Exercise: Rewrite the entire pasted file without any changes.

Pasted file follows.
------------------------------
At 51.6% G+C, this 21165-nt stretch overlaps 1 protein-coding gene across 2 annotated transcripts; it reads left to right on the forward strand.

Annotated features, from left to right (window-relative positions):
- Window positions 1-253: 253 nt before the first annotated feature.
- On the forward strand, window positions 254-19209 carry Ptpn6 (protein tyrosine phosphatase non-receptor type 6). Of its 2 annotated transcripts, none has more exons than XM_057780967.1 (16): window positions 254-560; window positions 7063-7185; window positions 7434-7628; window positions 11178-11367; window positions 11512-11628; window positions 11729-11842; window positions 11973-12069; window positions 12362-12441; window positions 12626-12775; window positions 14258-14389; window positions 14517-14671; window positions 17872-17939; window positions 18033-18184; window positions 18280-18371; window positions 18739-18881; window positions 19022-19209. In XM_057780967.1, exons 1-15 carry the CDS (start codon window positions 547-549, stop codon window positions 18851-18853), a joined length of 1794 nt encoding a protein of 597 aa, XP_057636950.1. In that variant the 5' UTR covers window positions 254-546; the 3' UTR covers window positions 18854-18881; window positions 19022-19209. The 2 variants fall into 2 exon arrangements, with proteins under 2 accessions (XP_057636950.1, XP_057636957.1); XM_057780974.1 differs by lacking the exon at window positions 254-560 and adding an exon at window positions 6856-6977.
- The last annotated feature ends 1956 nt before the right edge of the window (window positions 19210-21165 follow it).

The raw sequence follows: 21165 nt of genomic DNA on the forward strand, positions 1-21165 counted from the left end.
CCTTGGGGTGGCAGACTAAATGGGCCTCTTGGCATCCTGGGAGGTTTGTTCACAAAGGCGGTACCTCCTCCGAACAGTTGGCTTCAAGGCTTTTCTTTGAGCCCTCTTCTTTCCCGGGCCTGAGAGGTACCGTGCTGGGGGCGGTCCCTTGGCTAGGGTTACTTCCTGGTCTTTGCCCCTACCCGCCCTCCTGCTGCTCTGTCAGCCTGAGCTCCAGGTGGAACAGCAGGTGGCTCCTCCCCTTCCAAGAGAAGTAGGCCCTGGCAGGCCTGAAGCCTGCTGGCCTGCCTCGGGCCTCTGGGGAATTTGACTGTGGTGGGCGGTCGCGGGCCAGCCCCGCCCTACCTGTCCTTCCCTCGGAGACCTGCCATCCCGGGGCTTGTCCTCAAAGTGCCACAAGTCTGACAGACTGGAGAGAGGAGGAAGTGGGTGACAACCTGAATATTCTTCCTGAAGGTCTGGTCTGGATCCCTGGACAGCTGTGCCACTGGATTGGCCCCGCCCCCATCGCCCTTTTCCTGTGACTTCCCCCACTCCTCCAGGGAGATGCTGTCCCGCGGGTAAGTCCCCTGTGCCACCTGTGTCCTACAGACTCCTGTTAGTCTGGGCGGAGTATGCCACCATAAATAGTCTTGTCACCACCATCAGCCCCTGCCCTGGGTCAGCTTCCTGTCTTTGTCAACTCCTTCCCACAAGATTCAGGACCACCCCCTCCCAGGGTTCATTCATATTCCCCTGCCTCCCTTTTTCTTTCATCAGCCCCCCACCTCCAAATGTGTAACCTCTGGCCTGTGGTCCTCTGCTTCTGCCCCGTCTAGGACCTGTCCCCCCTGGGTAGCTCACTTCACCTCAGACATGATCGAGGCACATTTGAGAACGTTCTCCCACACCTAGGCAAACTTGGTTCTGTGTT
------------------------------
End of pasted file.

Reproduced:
At 51.6% G+C, this 21165-nt stretch overlaps 1 protein-coding gene across 2 annotated transcripts; it reads left to right on the forward strand.

Annotated features, from left to right (window-relative positions):
- Window positions 1-253: 253 nt before the first annotated feature.
- On the forward strand, window positions 254-19209 carry Ptpn6 (protein tyrosine phosphatase non-receptor type 6). Of its 2 annotated transcripts, none has more exons than XM_057780967.1 (16): window positions 254-560; window positions 7063-7185; window positions 7434-7628; window positions 11178-11367; window positions 11512-11628; window positions 11729-11842; window positions 11973-12069; window positions 12362-12441; window positions 12626-12775; window positions 14258-14389; window positions 14517-14671; window positions 17872-17939; window positions 18033-18184; window positions 18280-18371; window positions 18739-18881; window positions 19022-19209. In XM_057780967.1, exons 1-15 carry the CDS (start codon window positions 547-549, stop codon window positions 18851-18853), a joined length of 1794 nt encoding a protein of 597 aa, XP_057636950.1. In that variant the 5' UTR covers window positions 254-546; the 3' UTR covers window positions 18854-18881; window positions 19022-19209. The 2 variants fall into 2 exon arrangements, with proteins under 2 accessions (XP_057636950.1, XP_057636957.1); XM_057780974.1 differs by lacking the exon at window positions 254-560 and adding an exon at window positions 6856-6977.
- The last annotated feature ends 1956 nt before the right edge of the window (window positions 19210-21165 follow it).

The raw sequence follows: 21165 nt of genomic DNA on the forward strand, positions 1-21165 counted from the left end.
CCTTGGGGTGGCAGACTAAATGGGCCTCTTGGCATCCTGGGAGGTTTGTTCACAAAGGCGGTACCTCCTCCGAACAGTTGGCTTCAAGGCTTTTCTTTGAGCCCTCTTCTTTCCCGGGCCTGAGAGGTACCGTGCTGGGGGCGGTCCCTTGGCTAGGGTTACTTCCTGGTCTTTGCCCCTACCCGCCCTCCTGCTGCTCTGTCAGCCTGAGCTCCAGGTGGAACAGCAGGTGGCTCCTCCCCTTCCAAGAGAAGTAGGCCCTGGCAGGCCTGAAGCCTGCTGGCCTGCCTCGGGCCTCTGGGGAATTTGACTGTGGTGGGCGGTCGCGGGCCAGCCCCGCCCTACCTGTCCTTCCCTCGGAGACCTGCCATCCCGGGGCTTGTCCTCAAAGTGCCACAAGTCTGACAGACTGGAGAGAGGAGGAAGTGGGTGACAACCTGAATATTCTTCCTGAAGGTCTGGTCTGGATCCCTGGACAGCTGTGCCACTGGATTGGCCCCGCCCCCATCGCCCTTTTCCTGTGACTTCCCCCACTCCTCCAGGGAGATGCTGTCCCGCGGGTAAGTCCCCTGTGCCACCTGTGTCCTACAGACTCCTGTTAGTCTGGGCGGAGTATGCCACCATAAATAGTCTTGTCACCACCATCAGCCCCTGCCCTGGGTCAGCTTCCTGTCTTTGTCAACTCCTTCCCACAAGATTCAGGACCACCCCCTCCCAGGGTTCATTCATATTCCCCTGCCTCCCTTTTTCTTTCATCAGCCCCCCACCTCCAAATGTGTAACCTCTGGCCTGTGGTCCTCTGCTTCTGCCCCGTCTAGGACCTGTCCCCCCTGGGTAGCTCACTTCACCTCAGACATGATCGAGGCACATTTGAGAACGTTCTCCCACACCTAGGCAAACTTGGTTCTGTGTT